Spectacular, captivating and staggering are three fan words often heard describing the psychedelic noh wave Canadian band Yamantaka // Sonic Titan.
Noh, a centuries-old form of Japanese musical drama with masked characters, only partially describes the music of Yamantaka // Sonic Titan.
Their sound is very similar to progressive alternative rock but cannot be categorized simply into one genre.
Yamantaka // Sonic Titan began as an art collective, said core band member Alaska B.
“We made a lot of music that kind of ended up eclipsing a lot of our other work,” she said.
Previous Humber College student Brendan Swanson, keyboardist for the band, said he grew up with Alaska B. and began helping the band with vocal recordings.
“The next thing you know I’m helping write songs and recording keyboard,” Swanson said.
The band thrives off the spectacle they bring to all their performances. Yamantaka // Sonic Titan wears costumes with eye-catching fashions and make-up that separates them from the norm.
“Why would we want to be boring?” Alaska B asks.
“We are enamored with the spectacle. So when we are performing we want to make a scene,” she said.
Swanson said the preparation is what truly fascinates him.
“The creative process is much more engaging than the delivery,” he said. “I find myself encouraged to write more. My own experiences shape the music.”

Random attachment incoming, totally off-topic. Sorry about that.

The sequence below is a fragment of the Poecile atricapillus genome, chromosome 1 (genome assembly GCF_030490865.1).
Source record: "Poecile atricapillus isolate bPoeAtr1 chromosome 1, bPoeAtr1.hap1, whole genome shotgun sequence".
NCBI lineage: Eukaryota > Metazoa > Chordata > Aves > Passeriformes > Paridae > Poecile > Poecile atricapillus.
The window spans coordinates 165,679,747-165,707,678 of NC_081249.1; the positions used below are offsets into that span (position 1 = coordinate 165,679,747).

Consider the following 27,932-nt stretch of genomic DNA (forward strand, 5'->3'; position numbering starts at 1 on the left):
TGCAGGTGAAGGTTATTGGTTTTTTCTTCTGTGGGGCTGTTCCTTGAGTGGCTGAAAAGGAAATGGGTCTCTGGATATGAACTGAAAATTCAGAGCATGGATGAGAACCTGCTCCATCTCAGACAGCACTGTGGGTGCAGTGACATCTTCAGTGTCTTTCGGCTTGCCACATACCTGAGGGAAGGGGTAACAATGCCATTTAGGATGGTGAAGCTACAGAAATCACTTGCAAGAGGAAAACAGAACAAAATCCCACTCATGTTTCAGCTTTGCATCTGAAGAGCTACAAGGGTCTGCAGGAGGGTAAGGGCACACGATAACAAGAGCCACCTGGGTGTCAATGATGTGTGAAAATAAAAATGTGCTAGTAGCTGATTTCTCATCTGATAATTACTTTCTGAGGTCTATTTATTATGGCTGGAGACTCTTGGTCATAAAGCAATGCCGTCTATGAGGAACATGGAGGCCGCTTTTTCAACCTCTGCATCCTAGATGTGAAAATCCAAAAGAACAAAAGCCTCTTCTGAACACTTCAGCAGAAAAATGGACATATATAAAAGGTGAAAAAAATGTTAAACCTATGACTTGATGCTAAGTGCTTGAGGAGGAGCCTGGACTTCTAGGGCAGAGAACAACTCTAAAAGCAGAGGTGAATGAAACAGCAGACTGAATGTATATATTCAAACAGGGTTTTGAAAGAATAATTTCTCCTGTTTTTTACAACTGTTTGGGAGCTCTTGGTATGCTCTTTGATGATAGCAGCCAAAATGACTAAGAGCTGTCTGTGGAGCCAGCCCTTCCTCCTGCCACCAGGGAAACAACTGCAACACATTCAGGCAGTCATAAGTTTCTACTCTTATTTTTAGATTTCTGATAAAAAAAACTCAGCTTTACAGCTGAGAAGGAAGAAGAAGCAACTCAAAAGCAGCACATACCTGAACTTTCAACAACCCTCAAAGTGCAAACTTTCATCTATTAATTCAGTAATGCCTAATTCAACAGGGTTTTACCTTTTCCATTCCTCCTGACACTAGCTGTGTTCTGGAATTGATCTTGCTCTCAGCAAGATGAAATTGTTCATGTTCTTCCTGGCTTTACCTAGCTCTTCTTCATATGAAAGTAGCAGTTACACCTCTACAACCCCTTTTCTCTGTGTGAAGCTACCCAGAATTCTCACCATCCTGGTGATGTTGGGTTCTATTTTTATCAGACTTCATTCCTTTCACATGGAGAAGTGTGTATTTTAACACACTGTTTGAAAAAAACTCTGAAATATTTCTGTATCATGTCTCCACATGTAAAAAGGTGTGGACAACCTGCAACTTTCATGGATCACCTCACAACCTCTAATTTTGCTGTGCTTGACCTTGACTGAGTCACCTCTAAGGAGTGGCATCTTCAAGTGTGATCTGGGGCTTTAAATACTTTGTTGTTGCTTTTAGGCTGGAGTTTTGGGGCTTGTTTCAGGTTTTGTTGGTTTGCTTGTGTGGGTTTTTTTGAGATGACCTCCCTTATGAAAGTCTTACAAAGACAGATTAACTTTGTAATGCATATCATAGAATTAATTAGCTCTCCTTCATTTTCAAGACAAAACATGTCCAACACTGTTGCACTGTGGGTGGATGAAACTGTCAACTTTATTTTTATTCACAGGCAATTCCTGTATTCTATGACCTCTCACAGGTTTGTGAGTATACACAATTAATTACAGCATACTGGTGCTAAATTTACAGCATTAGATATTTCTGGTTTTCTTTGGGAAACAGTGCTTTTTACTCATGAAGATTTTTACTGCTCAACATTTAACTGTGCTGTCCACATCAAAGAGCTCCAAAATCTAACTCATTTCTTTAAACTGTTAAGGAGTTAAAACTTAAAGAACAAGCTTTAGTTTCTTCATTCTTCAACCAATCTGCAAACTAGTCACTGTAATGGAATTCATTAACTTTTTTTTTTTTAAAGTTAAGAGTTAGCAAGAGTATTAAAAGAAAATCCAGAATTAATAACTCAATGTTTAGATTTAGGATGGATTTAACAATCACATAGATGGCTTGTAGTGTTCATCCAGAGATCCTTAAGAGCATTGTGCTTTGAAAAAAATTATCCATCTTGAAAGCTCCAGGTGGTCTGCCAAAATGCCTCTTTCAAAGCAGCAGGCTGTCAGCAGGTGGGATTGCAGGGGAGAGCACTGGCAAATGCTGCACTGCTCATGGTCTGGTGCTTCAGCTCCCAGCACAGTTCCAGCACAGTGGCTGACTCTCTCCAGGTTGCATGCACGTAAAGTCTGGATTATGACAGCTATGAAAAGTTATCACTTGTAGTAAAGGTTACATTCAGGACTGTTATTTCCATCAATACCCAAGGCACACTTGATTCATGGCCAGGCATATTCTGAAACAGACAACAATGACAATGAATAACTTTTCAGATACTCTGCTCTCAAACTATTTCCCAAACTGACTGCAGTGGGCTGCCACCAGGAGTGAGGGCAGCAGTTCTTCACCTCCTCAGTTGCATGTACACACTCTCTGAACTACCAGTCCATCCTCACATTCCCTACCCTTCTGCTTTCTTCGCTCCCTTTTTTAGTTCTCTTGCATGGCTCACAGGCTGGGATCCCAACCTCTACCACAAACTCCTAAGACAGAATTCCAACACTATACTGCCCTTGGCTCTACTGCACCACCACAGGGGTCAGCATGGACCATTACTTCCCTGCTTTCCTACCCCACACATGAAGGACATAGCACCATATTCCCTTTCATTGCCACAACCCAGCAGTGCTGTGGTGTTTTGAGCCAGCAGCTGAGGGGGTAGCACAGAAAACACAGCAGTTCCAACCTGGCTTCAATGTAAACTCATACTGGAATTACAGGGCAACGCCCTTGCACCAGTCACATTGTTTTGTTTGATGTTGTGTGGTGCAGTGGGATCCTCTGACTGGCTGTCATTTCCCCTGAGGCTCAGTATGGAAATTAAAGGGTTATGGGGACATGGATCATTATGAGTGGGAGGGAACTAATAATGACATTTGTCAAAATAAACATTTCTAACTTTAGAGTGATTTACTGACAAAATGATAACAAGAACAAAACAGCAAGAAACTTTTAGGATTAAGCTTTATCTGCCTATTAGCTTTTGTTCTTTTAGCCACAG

Fascinating costumes and whimsical make up are not the only elements the band brings to the table. Their creative process is also inspired by a number of social issues, said Alaska B.
“Political urgency, issues of identity, pushing against expectations, imposed boundaries, and being weird” are a few elements that motivate their music, said Alaska B.
“Humanity as a species is fascinating, but we don’t really appropriate or take influence from ‘ethnicities’ but rather our own diverse backgrounds as a group,” Alaska B. said.
Currently Yamantaka // Sonic Titan is “busy getting ready to tour,” Alaska B. said.
“They’re getting ready for SXSW,” said band manager Shaun Bronstein, who has been working with the band for two years.
The annual SXSW (South By Southwest) festival is a music and film interactive event held in Austin, Texas.
“I love their music, their aesthetic and I think they’re brilliant composers,” Bronstein said.
He believes managing artists requires a “belief in the project and the people involved.” “They’re wonderful people so it makes working with them that much easier,” Bronstein said.
“It makes my work a pleasure to do and keeps me excited about the prospect of proliferating their music for more people to hear,” he said.